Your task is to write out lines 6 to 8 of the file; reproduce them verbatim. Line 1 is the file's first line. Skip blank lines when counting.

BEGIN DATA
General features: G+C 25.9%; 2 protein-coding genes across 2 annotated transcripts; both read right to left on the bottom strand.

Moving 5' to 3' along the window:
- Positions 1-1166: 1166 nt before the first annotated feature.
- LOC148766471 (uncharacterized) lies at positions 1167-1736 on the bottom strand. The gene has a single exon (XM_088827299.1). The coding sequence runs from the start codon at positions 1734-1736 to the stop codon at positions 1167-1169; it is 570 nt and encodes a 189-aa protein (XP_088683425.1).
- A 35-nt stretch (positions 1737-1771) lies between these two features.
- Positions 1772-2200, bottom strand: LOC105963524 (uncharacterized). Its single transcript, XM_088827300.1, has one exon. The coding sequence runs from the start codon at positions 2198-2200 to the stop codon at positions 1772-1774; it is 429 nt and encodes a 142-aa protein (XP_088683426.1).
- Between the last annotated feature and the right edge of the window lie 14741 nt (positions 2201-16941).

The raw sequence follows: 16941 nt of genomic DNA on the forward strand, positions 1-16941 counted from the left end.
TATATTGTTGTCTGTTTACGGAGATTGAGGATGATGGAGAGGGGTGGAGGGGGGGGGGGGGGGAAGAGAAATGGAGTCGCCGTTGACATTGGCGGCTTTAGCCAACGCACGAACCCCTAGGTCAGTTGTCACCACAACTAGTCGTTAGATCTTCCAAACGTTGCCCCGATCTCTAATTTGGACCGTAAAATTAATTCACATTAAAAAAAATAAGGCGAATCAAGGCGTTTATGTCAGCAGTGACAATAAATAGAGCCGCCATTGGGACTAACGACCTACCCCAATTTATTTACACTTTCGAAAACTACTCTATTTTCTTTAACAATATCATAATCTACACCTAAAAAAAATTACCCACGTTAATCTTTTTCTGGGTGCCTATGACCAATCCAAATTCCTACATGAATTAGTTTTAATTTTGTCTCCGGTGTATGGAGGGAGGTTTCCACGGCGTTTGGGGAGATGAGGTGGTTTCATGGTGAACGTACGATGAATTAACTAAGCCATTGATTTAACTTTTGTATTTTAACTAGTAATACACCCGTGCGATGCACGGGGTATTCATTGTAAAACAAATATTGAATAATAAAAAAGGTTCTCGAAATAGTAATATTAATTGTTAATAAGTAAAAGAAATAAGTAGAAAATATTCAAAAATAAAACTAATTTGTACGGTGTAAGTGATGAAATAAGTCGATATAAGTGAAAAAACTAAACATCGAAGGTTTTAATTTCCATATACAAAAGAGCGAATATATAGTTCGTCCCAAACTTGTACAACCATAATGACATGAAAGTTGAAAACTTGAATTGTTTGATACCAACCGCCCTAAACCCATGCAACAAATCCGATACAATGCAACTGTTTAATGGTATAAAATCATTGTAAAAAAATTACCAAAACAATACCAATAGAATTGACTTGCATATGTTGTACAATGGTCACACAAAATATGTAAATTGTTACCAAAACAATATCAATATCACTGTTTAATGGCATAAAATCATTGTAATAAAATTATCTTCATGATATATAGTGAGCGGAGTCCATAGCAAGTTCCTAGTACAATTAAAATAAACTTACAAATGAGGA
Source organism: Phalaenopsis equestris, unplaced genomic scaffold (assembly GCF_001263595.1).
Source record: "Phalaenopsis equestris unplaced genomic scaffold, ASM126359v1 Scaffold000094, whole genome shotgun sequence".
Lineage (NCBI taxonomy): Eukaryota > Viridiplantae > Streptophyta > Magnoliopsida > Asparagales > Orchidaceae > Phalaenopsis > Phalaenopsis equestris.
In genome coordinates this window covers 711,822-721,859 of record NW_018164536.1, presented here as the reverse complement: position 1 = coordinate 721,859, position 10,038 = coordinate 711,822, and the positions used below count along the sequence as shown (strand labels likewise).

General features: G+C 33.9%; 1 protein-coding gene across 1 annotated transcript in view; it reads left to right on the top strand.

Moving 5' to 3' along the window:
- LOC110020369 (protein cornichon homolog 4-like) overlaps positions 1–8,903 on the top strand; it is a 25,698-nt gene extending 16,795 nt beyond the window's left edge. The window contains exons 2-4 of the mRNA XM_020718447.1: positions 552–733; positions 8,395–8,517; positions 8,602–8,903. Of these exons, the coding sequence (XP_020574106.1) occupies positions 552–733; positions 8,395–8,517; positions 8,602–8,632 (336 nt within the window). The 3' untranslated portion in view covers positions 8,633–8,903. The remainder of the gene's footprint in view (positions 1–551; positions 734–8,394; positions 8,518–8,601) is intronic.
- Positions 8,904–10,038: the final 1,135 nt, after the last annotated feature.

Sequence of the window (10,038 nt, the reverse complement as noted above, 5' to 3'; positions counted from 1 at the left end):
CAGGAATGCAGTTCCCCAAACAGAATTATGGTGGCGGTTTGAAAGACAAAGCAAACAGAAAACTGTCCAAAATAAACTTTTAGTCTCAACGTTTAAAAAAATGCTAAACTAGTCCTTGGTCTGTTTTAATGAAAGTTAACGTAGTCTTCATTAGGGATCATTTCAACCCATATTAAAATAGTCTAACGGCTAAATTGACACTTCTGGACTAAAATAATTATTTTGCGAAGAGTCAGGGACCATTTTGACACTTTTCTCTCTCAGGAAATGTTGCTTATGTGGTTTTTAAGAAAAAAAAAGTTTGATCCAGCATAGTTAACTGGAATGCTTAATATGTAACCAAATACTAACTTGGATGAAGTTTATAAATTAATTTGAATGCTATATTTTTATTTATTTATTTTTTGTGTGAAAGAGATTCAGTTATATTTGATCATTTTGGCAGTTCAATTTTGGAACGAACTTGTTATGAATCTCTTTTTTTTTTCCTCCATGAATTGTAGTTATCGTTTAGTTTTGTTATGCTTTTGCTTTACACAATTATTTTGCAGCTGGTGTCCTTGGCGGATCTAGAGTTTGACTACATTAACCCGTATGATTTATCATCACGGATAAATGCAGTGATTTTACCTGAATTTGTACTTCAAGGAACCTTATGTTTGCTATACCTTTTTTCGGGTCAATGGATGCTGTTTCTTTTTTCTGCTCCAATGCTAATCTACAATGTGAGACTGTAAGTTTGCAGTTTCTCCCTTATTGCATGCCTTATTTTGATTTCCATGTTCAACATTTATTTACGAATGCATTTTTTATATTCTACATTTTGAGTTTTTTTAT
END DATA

- Positions 1772-2200, bottom strand: LOC105963524 (uncharacterized). Its single transcript, XM_088827300.1, has one exon. The coding sequence runs from the start codon at positions 2198-2200 to the stop codon at positions 1772-1774; it is 429 nt and encodes a 142-aa protein (XP_088683426.1).
- Between the last annotated feature and the right edge of the window lie 14741 nt (positions 2201-16941).

The raw sequence follows: 16941 nt of genomic DNA on the forward strand, positions 1-16941 counted from the left end.